The Woman Suffrage Movement in the United States
The Woman Suffrage Movement in the United States presents important moments and participants in the history of the American suffrage movement, ranging from the mid-nineteenth century through the passage of the Nineteenth Amendment in 1920.
The book highlights the many participants in the suffrage movement, including well-known leaders, lesser-known activists, major national organizations, and local efforts across the country. An array of perspectives is examined: the garment factory worker working for protective labor laws, the wealthy wife hoping to control her inheritance, the Black activist seeking voting power for her community, and the temperance worker wanting to vote for prohibition laws. The volume examines the crucial activism of Black suffragists and other women of color, as well as the fraught nature of the cross-racial coalition in the movement. The broad and accessible approach to this important period in history will enable students to consider questions such as: How could suffragists overcome their differences and build community? Were wealthy women who funded salaries, headquarters, and parades afforded more power? What tactics and strategies did suffragists utilize to lobby legislators and win over the public? How did suffragists and anti-suffragists wield racism as a political tactic both in support of and against the Nineteenth Amendment? How and when did women of color finally achieve the right to vote? Students will also be able to consider lessons from the suffrage movement for an inclusive feminist movement today.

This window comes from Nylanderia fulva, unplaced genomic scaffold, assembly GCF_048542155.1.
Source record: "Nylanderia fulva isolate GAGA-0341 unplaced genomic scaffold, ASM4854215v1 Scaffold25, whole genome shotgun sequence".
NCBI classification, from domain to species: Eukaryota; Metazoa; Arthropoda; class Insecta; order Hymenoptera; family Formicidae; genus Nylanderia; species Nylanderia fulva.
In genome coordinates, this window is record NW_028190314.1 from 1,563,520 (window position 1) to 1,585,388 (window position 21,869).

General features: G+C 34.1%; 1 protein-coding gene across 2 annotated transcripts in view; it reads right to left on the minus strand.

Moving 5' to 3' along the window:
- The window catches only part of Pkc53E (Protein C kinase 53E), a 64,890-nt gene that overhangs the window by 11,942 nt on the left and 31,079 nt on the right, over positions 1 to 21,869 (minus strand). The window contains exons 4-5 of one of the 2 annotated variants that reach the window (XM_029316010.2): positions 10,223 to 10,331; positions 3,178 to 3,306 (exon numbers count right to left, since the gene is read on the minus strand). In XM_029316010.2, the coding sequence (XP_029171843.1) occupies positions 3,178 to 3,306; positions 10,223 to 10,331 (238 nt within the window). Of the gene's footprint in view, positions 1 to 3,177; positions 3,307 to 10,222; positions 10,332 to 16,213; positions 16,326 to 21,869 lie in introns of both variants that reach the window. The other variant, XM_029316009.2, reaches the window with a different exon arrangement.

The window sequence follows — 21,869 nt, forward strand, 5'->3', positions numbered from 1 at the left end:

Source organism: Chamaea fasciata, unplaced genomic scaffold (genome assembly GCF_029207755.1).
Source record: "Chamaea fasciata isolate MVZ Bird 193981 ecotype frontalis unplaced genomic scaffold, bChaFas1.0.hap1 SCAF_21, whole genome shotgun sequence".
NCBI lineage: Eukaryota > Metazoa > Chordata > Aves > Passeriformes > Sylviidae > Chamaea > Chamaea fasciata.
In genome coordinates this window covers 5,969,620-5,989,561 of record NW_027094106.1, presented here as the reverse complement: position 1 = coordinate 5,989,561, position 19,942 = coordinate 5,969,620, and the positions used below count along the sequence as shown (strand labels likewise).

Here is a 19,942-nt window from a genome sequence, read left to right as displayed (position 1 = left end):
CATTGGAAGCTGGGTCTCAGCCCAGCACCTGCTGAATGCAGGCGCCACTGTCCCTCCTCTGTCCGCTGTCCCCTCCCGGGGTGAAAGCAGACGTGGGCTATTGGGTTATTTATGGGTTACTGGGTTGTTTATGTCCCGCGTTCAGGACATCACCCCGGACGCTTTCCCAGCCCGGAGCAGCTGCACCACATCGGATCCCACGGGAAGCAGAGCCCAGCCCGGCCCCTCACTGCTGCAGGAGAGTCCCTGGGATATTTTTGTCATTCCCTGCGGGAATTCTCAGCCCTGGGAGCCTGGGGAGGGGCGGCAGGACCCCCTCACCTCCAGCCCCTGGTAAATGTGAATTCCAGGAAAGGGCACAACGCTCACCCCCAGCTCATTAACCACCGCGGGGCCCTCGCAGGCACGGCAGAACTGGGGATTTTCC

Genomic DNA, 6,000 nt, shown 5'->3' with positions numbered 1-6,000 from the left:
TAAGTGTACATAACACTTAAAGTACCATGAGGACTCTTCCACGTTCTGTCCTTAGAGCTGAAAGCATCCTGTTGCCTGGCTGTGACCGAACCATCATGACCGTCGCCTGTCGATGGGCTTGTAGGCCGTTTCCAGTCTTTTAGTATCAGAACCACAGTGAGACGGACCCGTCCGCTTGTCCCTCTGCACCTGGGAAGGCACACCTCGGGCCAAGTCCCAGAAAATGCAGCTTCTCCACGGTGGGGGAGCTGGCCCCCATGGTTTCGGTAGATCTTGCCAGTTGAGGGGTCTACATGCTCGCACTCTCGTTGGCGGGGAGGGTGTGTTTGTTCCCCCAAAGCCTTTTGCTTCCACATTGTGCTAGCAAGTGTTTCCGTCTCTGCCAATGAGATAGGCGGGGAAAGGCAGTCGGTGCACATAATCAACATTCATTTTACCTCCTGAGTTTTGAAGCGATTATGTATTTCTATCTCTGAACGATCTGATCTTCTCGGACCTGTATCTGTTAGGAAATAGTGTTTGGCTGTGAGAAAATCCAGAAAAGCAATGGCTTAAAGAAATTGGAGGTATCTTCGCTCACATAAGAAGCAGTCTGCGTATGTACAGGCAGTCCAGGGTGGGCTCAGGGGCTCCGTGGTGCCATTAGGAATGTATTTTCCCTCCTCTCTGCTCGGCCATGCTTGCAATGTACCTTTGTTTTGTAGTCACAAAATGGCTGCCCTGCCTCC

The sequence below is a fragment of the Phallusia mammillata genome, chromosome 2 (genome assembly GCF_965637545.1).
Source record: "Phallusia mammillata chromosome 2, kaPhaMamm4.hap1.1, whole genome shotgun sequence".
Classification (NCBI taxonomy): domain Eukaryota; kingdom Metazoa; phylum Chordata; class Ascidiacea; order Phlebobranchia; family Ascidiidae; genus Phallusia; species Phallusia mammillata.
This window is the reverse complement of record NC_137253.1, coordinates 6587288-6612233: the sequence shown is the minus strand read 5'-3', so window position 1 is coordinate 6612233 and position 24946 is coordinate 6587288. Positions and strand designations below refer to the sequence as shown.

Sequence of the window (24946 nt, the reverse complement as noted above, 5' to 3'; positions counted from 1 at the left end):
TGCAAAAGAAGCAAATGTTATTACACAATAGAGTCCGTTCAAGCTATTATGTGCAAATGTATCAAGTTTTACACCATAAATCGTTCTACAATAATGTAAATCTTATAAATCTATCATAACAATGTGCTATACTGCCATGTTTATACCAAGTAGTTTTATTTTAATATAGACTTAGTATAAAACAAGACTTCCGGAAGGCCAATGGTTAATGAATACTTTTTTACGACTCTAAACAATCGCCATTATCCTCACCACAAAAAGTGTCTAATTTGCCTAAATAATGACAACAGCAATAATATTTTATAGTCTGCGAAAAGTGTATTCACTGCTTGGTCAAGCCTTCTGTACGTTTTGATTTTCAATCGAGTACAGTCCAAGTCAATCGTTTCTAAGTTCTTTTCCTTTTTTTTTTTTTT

This book will be of interest to students and scholars in US women’s history, the history of the Gilded Age and the Progressive Era, and those interested in the histories of social movements.